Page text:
NEW coronavirus cases in the UK are still above the crucial 1,000-a-day mark as officials announced another 77 people have died with the deadly bug.
In total, 46,706 people have now died of Covid-19 in the country, while yesterday, 1,009 new cases were diagnosed – bringing the total number of positive tests to 313,798.
⚠️ Read our coronavirus live blog for the latest news & updates
However, the number of new cases diagnosed is lower than yesterday, when 1,148 people were confirmed to have the virus.
A total of 1,001 people are currently in hospital with the virus, 90 of whom are in ventilator beds.
In the 24-hour period covered by the figures, 142 people were admitted to wards suffering with Covid.
In England, a further six people have died with the virus in hospital.
Casualties were aged between 57 and 96. All had known underlying health conditions.
Five more died in Wales, while Scotland has marked the 30th consecutive day without a death.
The figures for Northern Ireland have not yet been published.
It comes as:
Rishi Sunak today warned “hard times are here” as the UK economy enters into the “worst ever” recession.
The economy shrunk by a record 20.4 per cent in just three months.
It’s the first time in 11 years that the UK has tipped into a recession.
There are also fears Oldham will be the latest place to go back into strict lockdown after a spike in new cases – many of which involve people aged in their 20s and 30s.
Oldham is currently the worst-hit area in England for Covid-19.
The latest figures show there have been 255 cases – a rate of 107.5 cases per 100,000 people.
Just one week earlier there were 137 cases – a rate of 57.8 per 100,000.
Meanwhile, it was announced this week that three different daily coronavirus death tolls are set to be published.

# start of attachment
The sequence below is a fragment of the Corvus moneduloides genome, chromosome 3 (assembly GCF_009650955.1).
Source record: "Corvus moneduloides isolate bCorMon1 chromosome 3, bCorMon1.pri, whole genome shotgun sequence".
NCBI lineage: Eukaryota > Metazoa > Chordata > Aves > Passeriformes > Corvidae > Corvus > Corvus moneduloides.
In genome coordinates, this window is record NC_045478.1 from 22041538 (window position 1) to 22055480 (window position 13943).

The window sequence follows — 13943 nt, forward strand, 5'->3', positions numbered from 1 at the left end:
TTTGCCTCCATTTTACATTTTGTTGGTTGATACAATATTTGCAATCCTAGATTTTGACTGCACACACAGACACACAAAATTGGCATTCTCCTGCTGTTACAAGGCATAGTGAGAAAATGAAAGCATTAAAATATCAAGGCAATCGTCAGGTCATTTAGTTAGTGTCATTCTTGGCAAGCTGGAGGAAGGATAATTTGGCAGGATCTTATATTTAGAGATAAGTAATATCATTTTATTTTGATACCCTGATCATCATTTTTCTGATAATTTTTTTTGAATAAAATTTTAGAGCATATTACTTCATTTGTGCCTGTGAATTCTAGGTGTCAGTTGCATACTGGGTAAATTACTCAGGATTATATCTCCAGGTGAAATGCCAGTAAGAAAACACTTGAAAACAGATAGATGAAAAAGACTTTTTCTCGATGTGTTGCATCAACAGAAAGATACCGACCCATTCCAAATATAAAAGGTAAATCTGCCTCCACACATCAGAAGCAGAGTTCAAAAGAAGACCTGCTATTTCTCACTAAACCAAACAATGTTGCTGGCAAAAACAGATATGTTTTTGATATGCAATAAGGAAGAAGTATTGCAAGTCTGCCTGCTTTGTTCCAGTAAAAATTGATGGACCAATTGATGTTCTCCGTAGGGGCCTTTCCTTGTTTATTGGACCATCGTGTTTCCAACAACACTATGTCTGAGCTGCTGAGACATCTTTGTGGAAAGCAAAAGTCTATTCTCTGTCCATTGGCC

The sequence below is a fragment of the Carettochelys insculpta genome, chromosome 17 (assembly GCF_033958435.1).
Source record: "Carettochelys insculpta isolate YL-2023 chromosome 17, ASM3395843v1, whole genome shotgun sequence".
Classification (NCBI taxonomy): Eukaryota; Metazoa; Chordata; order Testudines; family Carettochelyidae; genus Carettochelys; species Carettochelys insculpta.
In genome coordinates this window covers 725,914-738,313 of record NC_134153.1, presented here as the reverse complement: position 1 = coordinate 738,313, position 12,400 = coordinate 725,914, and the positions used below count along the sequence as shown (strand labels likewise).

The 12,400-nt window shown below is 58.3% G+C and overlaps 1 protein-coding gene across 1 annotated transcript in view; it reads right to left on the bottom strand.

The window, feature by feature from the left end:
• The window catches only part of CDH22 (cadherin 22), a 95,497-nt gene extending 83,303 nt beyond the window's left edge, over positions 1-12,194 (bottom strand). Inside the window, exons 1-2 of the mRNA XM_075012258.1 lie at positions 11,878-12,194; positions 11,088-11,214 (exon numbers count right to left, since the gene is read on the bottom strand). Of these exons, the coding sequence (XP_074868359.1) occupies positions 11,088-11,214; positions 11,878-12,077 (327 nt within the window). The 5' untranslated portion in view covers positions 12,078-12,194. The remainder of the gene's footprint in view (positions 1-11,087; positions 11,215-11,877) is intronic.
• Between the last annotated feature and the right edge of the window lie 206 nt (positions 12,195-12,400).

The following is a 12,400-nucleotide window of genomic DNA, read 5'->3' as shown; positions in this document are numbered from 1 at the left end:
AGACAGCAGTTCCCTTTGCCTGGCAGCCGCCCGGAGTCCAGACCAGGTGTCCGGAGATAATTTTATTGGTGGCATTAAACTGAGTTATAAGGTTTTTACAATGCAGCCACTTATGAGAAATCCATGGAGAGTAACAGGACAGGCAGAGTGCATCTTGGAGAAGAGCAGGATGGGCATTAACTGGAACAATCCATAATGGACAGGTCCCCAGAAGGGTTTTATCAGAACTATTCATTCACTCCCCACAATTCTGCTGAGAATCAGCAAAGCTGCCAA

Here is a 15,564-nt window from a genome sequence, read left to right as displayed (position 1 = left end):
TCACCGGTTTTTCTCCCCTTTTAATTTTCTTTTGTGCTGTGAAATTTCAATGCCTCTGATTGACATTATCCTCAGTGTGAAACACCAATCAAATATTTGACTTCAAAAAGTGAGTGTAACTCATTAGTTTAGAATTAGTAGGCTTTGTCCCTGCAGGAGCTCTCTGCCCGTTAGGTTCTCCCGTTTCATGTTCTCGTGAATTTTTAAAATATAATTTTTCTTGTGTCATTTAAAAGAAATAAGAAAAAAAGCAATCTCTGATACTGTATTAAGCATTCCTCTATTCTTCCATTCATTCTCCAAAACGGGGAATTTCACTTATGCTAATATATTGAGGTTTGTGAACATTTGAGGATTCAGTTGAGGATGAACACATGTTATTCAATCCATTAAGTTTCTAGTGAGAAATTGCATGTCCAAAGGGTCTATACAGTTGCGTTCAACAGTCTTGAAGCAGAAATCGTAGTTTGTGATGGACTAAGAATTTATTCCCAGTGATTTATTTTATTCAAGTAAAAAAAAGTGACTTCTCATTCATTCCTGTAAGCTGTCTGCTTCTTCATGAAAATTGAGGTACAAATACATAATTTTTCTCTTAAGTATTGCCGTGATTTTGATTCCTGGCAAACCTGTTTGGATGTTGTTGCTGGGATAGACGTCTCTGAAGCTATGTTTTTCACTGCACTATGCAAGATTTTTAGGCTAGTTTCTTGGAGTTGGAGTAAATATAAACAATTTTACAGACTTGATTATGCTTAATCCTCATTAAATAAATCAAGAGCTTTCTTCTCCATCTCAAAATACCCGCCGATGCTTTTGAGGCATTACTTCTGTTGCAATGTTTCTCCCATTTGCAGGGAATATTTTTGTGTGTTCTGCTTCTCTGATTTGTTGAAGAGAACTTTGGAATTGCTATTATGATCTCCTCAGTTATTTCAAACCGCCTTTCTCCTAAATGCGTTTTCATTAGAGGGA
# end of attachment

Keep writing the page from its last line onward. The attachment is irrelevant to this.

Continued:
It comes after Public Health England (PHE) were said to have “exaggerated” the tally.
Health secretary Matt Hancock ordered a review after scientists discovered that anyone who tests positive and later dies of Covid-19 is currently included in the PHE numbers – even if they recover, and are then hit by a bus months later.
A review is due to be published within days and three new tolls are expected to be used after a deal was reached between ministers and scientists.
It was also revealed this week that coronavirus deaths in England and Wales are at the lowest level since before lockdown began in late March.
The number of people dying from the deadly bug has dropped drastically, with fatalities now around the same as they were 19 weeks ago.
And flu has killed more people in the UK than coronavirus for seven weeks in a row.
Almost five times as many people are now dying of influenza or pneumonia than Covid-19, according to the latest data.
However, the Office for National Statistics (ONS) yesterday said the UK’s true death toll – which includes all fatalities where Covid-19 was listed on the death certificate – has now passed 56,800.